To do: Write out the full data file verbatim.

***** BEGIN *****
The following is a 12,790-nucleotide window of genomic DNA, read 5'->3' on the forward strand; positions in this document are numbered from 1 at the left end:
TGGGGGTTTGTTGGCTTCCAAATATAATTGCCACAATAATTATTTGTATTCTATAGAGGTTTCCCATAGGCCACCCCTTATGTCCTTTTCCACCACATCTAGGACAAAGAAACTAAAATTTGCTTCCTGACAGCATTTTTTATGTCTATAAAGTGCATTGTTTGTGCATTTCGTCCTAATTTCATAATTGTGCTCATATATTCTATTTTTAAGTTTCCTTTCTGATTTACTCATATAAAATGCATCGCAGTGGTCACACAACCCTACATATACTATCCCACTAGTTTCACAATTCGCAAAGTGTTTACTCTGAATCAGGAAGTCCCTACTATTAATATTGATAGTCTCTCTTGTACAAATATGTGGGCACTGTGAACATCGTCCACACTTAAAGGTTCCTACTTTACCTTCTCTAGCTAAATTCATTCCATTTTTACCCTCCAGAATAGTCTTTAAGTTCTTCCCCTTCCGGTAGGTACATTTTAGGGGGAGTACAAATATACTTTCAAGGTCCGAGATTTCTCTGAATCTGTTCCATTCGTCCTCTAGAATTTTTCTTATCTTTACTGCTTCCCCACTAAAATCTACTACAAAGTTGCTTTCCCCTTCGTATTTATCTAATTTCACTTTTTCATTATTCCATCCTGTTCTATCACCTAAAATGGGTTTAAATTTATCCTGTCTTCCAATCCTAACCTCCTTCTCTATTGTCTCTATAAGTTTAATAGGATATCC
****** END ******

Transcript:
The following is a 12,790-nucleotide window of genomic DNA, read 5'->3' on the forward strand; positions in this document are numbered from 1 at the left end:
TGGGGGTTTGTTGGCTTCCAAATATAATTGCCACAATAATTATTTGTATTCTATAGAGGTTTCCCATAGGCCACCCCTTATGTCCTTTTCCACCACATCTAGGACAAAGAAACTAAAATTTGCTTCCTGACAGCATTTTTTATGTCTATAAAGTGCATTGTTTGTGCATTTCGTCCTAATTTCATAATTGTGCTCATATATTCTATTTTTAAGTTTCCTTTCTGATTTACTCATATAAAATGCATCGCAGTGGTCACACAACCCTACATATACTATCCCACTAGTTTCACAATTCGCAAAGTGTTTACTCTGAATCAGGAAGTCCCTACTATTAATATTGATAGTCTCTCTTGTACAAATATGTGGGCACTGTGAACATCGTCCACACTTAAAGGTTCCTACTTTACCTTCTCTAGCTAAATTCATTCCATTTTTACCCTCCAGAATAGTCTTTAAGTTCTTCCCCTTCCGGTAGGTACATTTTAGGGGGAGTACAAATATACTTTCAAGGTCCGAGATTTCTCTGAATCTGTTCCATTCGTCCTCTAGAATTTTTCTTATCTTTACTGCTTCCCCACTAAAATCTACTACAAAGTTGCTTTCCCCTTCGTATTTATCTAATTTCACTTTTTCATTATTCCATCCTGTTCTATCACCTAAAATGGGTTTAAATTTATCCTGTCTTCCAATCCTAACCTCCTTCTCTATTGTCTCTATAAGTTTAATAGGATATCC